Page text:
Tide-Line Blue – episode 8

September 18, 2005 on 12:48 pm | In Tide-Line Blue | Comments Off on Tide-Line Blue – episode 8

“Reunion – Reunite”

Crises of conscience make for great drama! Teen! Aoi! The ostrich! (no, seriously, the ostrich).
Tide-Line Blue really is working hard to regain my trust. The set up of this episode is highly conducive to rocking.

Directly taking off from the previous episode, Joze takes Aoi hostage. Keel wants to save Aoi, and the ostrich doesn’t want Teen to be shot, and then some varieties of Hell break loose.

What this means is that the new team of Keel, Joze and Teen is formed. The difference is that, over eight episodes, Joze is still an “icy bitch”, but Teen has developed into something more akin to a person.

I’m actually sensing something of a role-reversal here, with Teen uncertain of himself and Keel being more commanding. Teen is naturally uncertain because his time in the New UN has shown him that problems can be resolved using something other than violence.
Teen, of course, now knows things that Keel does not: the map, and news of their father. This sense of context gives him much more to live for than he ever had before. I have to wonder if the twins had not, before the events of the first episode, seen each other for seven years.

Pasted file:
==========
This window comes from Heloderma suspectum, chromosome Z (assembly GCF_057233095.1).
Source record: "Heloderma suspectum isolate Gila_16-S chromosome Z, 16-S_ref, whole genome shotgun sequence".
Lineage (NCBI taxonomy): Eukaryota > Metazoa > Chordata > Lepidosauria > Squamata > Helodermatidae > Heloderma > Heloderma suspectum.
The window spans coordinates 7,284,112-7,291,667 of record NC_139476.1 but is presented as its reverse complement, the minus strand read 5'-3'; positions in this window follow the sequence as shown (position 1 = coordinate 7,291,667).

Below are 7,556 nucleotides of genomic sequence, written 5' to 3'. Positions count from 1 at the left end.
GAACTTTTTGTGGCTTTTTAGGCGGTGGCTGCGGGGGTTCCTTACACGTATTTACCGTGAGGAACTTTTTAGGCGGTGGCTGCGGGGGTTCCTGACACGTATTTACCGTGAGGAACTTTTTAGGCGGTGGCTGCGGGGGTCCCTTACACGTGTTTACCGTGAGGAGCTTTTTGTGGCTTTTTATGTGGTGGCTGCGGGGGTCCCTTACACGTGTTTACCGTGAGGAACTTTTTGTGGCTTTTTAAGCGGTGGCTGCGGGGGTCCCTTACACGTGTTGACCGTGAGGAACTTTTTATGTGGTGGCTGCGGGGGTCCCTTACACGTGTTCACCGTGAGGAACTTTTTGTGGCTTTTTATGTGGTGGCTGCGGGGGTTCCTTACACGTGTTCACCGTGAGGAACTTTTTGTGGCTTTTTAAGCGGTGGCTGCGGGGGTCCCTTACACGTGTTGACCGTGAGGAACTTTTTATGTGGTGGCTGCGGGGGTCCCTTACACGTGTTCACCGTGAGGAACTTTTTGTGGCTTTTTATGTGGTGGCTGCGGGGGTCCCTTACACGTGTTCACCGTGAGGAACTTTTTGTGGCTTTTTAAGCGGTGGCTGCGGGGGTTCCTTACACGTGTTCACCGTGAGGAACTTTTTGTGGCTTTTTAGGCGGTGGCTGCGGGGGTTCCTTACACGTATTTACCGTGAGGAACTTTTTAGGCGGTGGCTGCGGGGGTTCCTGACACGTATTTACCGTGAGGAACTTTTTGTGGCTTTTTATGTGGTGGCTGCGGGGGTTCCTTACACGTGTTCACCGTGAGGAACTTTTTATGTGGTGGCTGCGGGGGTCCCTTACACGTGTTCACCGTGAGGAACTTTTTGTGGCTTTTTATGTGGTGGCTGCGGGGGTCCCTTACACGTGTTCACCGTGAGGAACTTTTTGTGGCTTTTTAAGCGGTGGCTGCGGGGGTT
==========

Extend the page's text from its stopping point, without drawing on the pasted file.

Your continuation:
The scenes that Aoi spends lamenting that she has never been able to balance her roles as “mother” for Keel and the General Secretary of the New UN was effective indeed, as seeing a character lose her composure for good reason always works. For whatever reason, the ostrich has become an object of sympathy and this works well against all odds. This is probably just an excuse for Chen Reishi to come across and talk to Aoi.

The final scenes of the episode showed the supreme difference in the attitudes of Joze and Keel. Joze seems far too distrusting and fatalistic, and I desperately wanted Keel to be right. What this series has shown, and quite well, is that the moral option is not always the most effective – that which is repugnant might get the job done far better. This is depressing, but all too true.

I have been meaning to mention the ED for a long time now, and as it turns out this is the perfect episode do so. The song itself is an excellent piece that just smacks of “pretty boys”. Like so many things I love, I love it for all of the wrong reasons.
The animation itself changes every couple of episodes and in this capacity acts as a preview. The lyrics for this episode accompany what looks like some very good Teen and Keel cooperation and drama. It also implies that they’ll get out of this current mess, but I’ve no idea how they plan to do so.

The last point before the conclusion is this: despite the fact that Teen and Keel are twins, how could you confuse one for the other? Keel is dressed in purple Gravitation clothes, while Teen sees fit to get sorted out as a military man. It’s easy to decide which one to shoot.

All in all, an episode of excellence. Emotion lends weight to proceedings and makes everything eminently more watchable. Yet Joze’s still a bitch, and I don’t think that will change anytime soon.

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